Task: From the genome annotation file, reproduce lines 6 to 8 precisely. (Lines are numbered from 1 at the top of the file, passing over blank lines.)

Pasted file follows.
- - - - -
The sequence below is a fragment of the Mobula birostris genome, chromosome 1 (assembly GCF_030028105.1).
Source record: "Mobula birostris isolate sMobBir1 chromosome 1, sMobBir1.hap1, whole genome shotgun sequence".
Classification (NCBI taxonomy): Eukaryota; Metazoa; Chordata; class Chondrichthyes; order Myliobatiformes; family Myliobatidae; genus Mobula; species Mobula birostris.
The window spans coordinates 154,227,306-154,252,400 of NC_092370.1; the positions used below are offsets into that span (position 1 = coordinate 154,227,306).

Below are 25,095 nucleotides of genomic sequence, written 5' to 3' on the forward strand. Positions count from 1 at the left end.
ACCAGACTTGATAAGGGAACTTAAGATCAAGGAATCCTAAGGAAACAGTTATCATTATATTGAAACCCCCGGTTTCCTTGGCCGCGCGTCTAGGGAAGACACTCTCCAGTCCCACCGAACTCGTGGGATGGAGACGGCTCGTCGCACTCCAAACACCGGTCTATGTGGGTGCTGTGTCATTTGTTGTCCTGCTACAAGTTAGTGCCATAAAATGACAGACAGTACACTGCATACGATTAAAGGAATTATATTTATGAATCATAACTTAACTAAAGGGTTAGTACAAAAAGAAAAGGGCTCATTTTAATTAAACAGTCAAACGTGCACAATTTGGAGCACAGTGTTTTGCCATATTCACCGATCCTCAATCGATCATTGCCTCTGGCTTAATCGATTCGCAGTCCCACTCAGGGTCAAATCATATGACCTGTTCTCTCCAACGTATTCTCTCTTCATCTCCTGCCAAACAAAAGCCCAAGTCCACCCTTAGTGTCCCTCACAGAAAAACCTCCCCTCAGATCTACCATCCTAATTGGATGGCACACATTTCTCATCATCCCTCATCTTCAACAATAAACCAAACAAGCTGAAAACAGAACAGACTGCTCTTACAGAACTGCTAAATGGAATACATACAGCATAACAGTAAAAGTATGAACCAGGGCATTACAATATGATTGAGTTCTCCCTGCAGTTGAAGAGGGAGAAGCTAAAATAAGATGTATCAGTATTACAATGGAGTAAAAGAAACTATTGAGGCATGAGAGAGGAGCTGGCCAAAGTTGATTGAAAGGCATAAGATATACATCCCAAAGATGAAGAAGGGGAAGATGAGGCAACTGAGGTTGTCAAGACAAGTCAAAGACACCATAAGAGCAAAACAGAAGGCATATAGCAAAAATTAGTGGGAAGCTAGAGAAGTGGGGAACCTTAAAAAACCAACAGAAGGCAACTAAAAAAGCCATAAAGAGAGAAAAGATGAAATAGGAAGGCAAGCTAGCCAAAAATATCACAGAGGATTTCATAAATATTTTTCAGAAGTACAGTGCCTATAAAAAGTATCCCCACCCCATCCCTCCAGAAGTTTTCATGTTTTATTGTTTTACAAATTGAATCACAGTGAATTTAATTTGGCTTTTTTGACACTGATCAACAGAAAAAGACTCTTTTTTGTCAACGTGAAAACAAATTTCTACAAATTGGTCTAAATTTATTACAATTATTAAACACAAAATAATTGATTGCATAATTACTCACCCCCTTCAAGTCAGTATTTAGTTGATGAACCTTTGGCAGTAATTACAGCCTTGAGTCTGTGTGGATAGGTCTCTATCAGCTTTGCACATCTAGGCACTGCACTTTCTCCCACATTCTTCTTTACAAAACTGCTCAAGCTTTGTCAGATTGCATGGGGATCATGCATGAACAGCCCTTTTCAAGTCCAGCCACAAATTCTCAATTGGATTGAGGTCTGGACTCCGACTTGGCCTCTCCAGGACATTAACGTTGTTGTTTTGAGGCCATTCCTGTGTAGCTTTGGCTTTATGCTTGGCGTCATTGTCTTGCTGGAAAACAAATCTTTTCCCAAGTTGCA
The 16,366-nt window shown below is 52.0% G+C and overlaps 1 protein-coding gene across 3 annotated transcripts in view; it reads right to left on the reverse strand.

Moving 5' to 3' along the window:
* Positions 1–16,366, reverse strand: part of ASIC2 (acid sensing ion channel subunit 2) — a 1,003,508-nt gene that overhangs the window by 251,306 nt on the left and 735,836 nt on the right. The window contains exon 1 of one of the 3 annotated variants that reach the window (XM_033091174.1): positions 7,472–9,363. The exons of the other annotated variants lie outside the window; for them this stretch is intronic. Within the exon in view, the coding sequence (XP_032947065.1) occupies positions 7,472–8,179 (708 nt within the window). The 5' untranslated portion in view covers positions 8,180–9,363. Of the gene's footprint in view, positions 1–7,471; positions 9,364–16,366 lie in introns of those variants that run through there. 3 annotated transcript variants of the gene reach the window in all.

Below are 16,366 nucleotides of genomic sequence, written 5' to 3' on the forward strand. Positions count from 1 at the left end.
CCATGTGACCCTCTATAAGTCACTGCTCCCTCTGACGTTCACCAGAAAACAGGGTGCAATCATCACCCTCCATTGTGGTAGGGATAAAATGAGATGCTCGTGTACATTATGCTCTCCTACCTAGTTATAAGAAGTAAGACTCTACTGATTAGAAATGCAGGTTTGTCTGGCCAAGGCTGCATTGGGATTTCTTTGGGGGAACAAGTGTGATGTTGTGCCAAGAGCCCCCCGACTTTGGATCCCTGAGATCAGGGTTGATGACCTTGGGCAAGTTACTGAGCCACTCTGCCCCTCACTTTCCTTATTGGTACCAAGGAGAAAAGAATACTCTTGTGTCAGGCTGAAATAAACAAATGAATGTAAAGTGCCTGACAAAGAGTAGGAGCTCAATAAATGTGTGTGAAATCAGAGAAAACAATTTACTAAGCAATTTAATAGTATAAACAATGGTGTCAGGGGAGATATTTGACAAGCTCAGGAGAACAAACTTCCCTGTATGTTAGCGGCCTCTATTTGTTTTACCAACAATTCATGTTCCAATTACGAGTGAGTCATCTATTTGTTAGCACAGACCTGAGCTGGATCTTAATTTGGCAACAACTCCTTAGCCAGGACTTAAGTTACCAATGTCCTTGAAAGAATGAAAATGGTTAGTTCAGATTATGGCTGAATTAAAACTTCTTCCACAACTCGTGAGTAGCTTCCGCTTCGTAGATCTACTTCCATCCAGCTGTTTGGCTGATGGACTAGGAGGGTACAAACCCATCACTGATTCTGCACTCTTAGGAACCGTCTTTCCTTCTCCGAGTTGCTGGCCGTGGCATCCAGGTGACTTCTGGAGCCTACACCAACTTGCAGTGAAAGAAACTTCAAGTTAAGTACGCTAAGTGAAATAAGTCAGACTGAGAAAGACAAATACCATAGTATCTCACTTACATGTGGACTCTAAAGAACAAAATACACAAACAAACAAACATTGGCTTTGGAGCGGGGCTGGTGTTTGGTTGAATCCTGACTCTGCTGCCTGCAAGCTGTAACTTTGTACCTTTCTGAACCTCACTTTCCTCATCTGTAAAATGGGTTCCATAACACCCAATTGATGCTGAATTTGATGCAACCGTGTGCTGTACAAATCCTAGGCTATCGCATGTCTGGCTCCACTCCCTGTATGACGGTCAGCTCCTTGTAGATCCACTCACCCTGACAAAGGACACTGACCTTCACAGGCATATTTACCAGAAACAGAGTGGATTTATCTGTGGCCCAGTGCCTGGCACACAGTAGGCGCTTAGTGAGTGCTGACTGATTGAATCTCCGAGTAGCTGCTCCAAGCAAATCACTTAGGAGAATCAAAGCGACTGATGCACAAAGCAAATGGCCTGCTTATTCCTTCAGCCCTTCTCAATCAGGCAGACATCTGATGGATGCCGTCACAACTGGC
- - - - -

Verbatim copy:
ACCAGACTTGATAAGGGAACTTAAGATCAAGGAATCCTAAGGAAACAGTTATCATTATATTGAAACCCCCGGTTTCCTTGGCCGCGCGTCTAGGGAAGACACTCTCCAGTCCCACCGAACTCGTGGGATGGAGACGGCTCGTCGCACTCCAAACACCGGTCTATGTGGGTGCTGTGTCATTTGTTGTCCTGCTACAAGTTAGTGCCATAAAATGACAGACAGTACACTGCATACGATTAAAGGAATTATATTTATGAATCATAACTTAACTAAAGGGTTAGTACAAAAAGAAAAGGGCTCATTTTAATTAAACAGTCAAACGTGCACAATTTGGAGCACAGTGTTTTGCCATATTCACCGATCCTCAATCGATCATTGCCTCTGGCTTAATCGATTCGCAGTCCCACTCAGGGTCAAATCATATGACCTGTTCTCTCCAACGTATTCTCTCTTCATCTCCTGCCAAACAAAAGCCCAAGTCCACCCTTAGTGTCCCTCACAGAAAAACCTCCCCTCAGATCTACCATCCTAATTGGATGGCACACATTTCTCATCATCCCTCATCTTCAACAATAAACCAAACAAGCTGAAAACAGAACAGACTGCTCTTACAGAACTGCTAAATGGAATACATACAGCATAACAGTAAAAGTATGAACCAGGGCATTACAATATGATTGAGTTCTCCCTGCAGTTGAAGAGGGAGAAGCTAAAATAAGATGTATCAGTATTACAATGGAGTAAAAGAAACTATTGAGGCATGAGAGAGGAGCTGGCCAAAGTTGATTGAAAGGCATAAGATATACATCCCAAAGATGAAGAAGGGGAAGATGAGGCAACTGAGGTTGTCAAGACAAGTCAAAGACACCATAAGAGCAAAACAGAAGGCATATAGCAAAAATTAGTGGGAAGCTAGAGAAGTGGGGAACCTTAAAAAACCAACAGAAGGCAACTAAAAAAGCCATAAAGAGAGAAAAGATGAAATAGGAAGGCAAGCTAGCCAAAAATATCACAGAGGATTTCATAAATATTTTTCAGAAGTACAGTGCCTATAAAAAGTATCCCCACCCCATCCCTCCAGAAGTTTTCATGTTTTATTGTTTTACAAATTGAATCACAGTGAATTTAATTTGGCTTTTTTGACACTGATCAACAGAAAAAGACTCTTTTTTGTCAACGTGAAAACAAATTTCTACAAATTGGTCTAAATTTATTACAATTATTAAACACAAAATAATTGATTGCATAATTACTCACCCCCTTCAAGTCAGTATTTAGTTGATGAACCTTTGGCAGTAATTACAGCCTTGAGTCTGTGTGGATAGGTCTCTATCAGCTTTGCACATCTAGGCACTGCACTTTCTCCCACATTCTTCTTTACAAAACTGCTCAAGCTTTGTCAGATTGCATGGGGATCATGCATGAACAGCCCTTTTCAAGTCCAGCCACAAATTCTCAATTGGATTGAGGTCTGGACTCCGACTTGGCCTCTCCAGGACATTAACGTTGTTGTTTTGAGGCCATTCCTGTGTAGCTTTGGCTTTATGCTTGGCGTCATTGTCTTGCTGGAAAACAAATCTTTTCCCAAGTTGCA
The 16,366-nt window shown below is 52.0% G+C and overlaps 1 protein-coding gene across 3 annotated transcripts in view; it reads right to left on the reverse strand.

Moving 5' to 3' along the window: